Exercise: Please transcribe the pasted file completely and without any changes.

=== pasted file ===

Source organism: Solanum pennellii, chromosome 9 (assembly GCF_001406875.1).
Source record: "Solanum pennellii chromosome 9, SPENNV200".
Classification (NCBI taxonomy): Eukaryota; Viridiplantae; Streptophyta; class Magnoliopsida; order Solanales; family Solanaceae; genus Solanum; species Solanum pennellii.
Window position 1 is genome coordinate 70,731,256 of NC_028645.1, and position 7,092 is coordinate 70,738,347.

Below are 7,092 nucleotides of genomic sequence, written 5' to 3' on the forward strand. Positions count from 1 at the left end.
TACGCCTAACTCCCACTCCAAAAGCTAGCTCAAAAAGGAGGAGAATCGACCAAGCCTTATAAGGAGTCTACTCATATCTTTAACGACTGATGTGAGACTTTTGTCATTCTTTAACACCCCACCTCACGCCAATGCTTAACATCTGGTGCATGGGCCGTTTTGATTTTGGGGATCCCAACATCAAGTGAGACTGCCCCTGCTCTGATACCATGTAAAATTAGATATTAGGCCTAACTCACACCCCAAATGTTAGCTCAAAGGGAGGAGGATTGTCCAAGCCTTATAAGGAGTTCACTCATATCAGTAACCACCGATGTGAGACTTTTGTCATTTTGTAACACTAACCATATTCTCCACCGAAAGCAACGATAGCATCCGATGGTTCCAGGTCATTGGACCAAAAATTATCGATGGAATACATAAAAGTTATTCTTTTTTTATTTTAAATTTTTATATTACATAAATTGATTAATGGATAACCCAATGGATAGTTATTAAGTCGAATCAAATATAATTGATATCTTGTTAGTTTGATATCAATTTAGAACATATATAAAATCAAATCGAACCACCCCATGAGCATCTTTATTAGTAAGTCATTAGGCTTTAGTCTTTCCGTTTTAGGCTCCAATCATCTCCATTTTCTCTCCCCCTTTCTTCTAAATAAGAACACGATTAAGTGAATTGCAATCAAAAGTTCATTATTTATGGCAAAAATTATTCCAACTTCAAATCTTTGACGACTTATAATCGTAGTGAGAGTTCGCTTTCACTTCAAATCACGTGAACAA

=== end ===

Source organism: Solanum pennellii, chromosome 9 (assembly GCF_001406875.1).
Source record: "Solanum pennellii chromosome 9, SPENNV200".
Classification (NCBI taxonomy): Eukaryota; Viridiplantae; Streptophyta; class Magnoliopsida; order Solanales; family Solanaceae; genus Solanum; species Solanum pennellii.
Window position 1 is genome coordinate 70,731,256 of NC_028645.1, and position 7,092 is coordinate 70,738,347.

Below are 7,092 nucleotides of genomic sequence, written 5' to 3' on the forward strand. Positions count from 1 at the left end.
TACGCCTAACTCCCACTCCAAAAGCTAGCTCAAAAAGGAGGAGAATCGACCAAGCCTTATAAGGAGTCTACTCATATCTTTAACGACTGATGTGAGACTTTTGTCATTCTTTAACACCCCACCTCACGCCAATGCTTAACATCTGGTGCATGGGCCGTTTTGATTTTGGGGATCCCAACATCAAGTGAGACTGCCCCTGCTCTGATACCATGTAAAATTAGATATTAGGCCTAACTCACACCCCAAATGTTAGCTCAAAGGGAGGAGGATTGTCCAAGCCTTATAAGGAGTTCACTCATATCAGTAACCACCGATGTGAGACTTTTGTCATTTTGTAACACTAACCATATTCTCCACCGAAAGCAACGATAGCATCCGATGGTTCCAGGTCATTGGACCAAAAATTATCGATGGAATACATAAAAGTTATTCTTTTTTTATTTTAAATTTTTATATTACATAAATTGATTAATGGATAACCCAATGGATAGTTATTAAGTCGAATCAAATATAATTGATATCTTGTTAGTTTGATATCAATTTAGAACATATATAAAATCAAATCGAACCACCCCATGAGCATCTTTATTAGTAAGTCATTAGGCTTTAGTCTTTCCGTTTTAGGCTCCAATCATCTCCATTTTCTCTCCCCCTTTCTTCTAAATAAGAACACGATTAAGTGAATTGCAATCAAAAGTTCATTATTTATGGCAAAAATTATTCCAACTTCAAATCTTTGACGACTTATAATCGTAGTGAGAGTTCGCTTTCACTTCAAATCACGTGAACAA